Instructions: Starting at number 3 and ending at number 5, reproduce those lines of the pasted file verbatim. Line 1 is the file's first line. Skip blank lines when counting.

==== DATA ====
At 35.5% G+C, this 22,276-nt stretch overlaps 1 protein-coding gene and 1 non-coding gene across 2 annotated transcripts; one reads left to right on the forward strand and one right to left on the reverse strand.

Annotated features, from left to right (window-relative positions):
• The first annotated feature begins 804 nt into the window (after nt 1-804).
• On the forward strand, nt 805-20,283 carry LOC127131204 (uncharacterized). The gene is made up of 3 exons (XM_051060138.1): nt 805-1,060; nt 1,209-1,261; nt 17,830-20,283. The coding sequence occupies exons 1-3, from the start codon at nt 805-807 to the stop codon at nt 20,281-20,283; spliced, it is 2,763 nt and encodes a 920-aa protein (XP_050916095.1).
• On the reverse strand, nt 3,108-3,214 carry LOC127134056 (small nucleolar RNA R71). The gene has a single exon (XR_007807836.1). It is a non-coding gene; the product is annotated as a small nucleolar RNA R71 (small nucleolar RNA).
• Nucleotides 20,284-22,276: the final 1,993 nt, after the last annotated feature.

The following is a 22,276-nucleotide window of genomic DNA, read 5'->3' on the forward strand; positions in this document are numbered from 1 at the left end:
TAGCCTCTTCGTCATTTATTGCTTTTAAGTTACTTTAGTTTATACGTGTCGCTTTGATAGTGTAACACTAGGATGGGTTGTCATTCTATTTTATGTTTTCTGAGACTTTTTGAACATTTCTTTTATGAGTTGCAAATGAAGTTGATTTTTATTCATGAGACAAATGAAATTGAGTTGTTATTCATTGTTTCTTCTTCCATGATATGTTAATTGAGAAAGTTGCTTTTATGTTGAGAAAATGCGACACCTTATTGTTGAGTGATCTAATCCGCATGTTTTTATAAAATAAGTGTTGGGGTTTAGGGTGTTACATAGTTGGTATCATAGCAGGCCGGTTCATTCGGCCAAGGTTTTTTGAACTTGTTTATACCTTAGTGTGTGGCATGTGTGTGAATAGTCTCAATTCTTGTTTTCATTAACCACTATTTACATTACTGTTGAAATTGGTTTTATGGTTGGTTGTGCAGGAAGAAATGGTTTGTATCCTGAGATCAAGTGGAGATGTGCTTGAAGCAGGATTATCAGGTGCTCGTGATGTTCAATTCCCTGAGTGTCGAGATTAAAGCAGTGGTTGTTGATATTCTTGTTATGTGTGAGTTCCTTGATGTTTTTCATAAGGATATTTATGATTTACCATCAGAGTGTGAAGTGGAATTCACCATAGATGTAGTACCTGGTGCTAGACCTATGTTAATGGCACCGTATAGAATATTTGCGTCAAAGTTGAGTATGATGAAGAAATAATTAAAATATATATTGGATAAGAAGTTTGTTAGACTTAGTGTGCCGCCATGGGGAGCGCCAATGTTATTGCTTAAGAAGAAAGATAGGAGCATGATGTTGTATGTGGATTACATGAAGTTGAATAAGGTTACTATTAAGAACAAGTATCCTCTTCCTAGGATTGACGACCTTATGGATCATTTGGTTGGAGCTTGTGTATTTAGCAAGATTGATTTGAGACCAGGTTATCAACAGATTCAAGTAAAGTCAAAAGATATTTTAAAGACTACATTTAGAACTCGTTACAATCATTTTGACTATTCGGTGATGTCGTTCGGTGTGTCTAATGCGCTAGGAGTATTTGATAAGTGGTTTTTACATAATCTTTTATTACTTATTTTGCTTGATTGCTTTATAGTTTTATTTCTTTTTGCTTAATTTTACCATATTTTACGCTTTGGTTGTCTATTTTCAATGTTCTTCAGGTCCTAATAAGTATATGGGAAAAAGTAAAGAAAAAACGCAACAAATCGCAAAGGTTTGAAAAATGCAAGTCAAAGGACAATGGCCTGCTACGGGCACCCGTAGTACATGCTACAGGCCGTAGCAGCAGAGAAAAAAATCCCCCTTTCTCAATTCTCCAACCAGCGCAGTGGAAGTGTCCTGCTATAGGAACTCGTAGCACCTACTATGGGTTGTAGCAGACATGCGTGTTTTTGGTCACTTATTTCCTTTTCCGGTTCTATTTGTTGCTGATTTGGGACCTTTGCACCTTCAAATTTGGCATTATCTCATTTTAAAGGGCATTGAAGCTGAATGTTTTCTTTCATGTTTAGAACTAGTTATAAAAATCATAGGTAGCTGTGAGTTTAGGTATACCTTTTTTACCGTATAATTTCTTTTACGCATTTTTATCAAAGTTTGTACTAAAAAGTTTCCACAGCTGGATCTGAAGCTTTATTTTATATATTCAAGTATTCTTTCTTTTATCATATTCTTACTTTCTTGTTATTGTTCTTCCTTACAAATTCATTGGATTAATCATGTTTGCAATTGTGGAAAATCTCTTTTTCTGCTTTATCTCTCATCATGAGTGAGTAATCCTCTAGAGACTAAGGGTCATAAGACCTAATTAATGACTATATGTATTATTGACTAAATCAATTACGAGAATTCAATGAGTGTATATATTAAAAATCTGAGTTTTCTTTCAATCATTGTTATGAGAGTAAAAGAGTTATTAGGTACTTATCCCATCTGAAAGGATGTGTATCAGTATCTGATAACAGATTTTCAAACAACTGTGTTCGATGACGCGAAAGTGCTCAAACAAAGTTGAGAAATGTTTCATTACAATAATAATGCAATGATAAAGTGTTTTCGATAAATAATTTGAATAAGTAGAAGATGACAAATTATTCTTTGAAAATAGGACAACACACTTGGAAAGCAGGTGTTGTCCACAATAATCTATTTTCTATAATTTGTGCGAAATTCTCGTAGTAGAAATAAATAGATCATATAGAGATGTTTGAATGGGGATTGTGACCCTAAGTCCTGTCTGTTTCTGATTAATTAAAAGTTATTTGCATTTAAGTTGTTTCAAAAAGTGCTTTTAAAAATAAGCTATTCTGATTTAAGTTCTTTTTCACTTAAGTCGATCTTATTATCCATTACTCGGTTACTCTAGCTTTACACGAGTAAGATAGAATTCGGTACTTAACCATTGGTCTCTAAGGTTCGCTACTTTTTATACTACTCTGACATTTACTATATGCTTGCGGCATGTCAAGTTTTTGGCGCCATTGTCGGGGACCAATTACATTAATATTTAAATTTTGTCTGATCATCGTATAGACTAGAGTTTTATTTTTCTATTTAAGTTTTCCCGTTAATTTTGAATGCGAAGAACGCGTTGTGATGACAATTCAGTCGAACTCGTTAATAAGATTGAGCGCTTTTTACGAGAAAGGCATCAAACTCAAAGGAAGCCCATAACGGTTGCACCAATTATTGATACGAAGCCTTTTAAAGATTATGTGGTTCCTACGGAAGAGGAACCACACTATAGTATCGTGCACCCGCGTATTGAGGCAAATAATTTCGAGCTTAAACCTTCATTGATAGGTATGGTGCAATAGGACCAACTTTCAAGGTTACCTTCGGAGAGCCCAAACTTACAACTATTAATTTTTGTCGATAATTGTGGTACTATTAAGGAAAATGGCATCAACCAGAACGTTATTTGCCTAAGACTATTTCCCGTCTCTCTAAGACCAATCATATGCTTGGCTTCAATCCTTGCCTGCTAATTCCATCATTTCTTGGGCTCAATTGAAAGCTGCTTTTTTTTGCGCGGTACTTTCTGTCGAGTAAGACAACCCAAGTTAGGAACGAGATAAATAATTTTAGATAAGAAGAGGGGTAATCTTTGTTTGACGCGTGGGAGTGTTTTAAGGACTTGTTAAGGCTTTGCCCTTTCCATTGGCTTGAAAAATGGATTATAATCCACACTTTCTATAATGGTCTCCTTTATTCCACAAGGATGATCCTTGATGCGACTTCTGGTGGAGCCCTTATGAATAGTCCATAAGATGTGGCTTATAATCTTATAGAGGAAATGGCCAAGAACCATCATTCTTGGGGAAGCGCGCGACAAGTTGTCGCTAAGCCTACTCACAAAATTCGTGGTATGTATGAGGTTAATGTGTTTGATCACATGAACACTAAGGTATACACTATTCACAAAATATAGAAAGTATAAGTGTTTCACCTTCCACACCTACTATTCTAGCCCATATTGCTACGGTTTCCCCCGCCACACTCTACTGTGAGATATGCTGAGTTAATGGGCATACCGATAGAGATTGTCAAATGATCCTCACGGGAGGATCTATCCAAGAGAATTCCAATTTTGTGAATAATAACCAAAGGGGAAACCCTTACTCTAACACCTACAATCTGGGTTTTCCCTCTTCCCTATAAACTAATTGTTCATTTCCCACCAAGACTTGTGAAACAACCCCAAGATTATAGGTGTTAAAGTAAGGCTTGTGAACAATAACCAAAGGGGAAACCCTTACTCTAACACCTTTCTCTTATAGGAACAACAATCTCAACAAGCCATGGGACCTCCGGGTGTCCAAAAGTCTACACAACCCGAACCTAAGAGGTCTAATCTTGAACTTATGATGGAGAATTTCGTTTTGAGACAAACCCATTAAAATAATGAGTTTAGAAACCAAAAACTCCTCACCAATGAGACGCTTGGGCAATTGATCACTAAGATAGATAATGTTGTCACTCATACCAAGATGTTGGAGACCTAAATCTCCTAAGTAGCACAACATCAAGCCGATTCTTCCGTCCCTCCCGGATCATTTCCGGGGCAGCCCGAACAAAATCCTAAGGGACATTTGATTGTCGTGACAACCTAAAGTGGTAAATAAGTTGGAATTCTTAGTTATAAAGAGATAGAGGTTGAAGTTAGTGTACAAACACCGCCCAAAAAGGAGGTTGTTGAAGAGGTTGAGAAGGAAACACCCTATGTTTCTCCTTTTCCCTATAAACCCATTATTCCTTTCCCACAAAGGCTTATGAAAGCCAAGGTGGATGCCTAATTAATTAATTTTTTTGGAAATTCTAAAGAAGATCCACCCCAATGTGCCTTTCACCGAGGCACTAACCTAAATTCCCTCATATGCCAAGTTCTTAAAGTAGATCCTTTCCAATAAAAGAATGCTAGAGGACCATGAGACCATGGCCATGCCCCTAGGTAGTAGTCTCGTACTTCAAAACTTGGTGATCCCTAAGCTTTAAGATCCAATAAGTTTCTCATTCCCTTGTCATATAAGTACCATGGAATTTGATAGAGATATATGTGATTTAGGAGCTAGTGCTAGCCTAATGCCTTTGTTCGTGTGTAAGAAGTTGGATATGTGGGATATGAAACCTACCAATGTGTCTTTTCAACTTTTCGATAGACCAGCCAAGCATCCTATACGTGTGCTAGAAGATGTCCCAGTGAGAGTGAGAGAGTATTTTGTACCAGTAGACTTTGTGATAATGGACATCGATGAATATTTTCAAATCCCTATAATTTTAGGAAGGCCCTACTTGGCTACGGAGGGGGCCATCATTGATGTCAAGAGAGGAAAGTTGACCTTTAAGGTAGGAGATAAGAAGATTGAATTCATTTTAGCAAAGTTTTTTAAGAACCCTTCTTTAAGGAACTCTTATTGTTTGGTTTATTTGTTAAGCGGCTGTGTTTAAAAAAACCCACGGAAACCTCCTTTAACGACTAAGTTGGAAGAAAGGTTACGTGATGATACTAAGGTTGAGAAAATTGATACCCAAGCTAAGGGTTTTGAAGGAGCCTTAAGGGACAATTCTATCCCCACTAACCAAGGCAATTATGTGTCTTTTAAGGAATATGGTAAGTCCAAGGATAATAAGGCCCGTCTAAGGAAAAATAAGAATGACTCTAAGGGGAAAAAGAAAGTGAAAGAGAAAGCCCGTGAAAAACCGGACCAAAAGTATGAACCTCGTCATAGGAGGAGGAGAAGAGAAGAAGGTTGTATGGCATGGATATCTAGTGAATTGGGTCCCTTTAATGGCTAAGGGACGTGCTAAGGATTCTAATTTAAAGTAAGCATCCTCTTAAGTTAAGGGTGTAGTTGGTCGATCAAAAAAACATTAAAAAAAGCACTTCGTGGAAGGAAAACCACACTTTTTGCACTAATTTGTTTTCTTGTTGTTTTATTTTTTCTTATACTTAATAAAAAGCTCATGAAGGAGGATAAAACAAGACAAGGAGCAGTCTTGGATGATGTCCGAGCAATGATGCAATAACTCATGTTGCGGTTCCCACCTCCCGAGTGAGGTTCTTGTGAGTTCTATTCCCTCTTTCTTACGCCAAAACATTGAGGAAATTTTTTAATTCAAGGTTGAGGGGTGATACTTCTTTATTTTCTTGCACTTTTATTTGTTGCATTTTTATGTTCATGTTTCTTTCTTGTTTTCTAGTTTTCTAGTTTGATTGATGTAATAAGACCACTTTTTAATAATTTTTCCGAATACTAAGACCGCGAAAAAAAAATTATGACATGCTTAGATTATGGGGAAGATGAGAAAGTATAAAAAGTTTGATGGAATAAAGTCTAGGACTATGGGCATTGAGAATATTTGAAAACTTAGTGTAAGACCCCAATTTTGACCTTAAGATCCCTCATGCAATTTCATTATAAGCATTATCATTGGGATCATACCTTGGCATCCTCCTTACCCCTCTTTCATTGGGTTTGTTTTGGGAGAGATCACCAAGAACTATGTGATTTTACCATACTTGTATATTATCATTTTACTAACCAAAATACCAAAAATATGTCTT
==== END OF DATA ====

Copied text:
• The first annotated feature begins 804 nt into the window (after nt 1-804).
• On the forward strand, nt 805-20,283 carry LOC127131204 (uncharacterized). The gene is made up of 3 exons (XM_051060138.1): nt 805-1,060; nt 1,209-1,261; nt 17,830-20,283. The coding sequence occupies exons 1-3, from the start codon at nt 805-807 to the stop codon at nt 20,281-20,283; spliced, it is 2,763 nt and encodes a 920-aa protein (XP_050916095.1).
• On the reverse strand, nt 3,108-3,214 carry LOC127134056 (small nucleolar RNA R71). The gene has a single exon (XR_007807836.1). It is a non-coding gene; the product is annotated as a small nucleolar RNA R71 (small nucleolar RNA).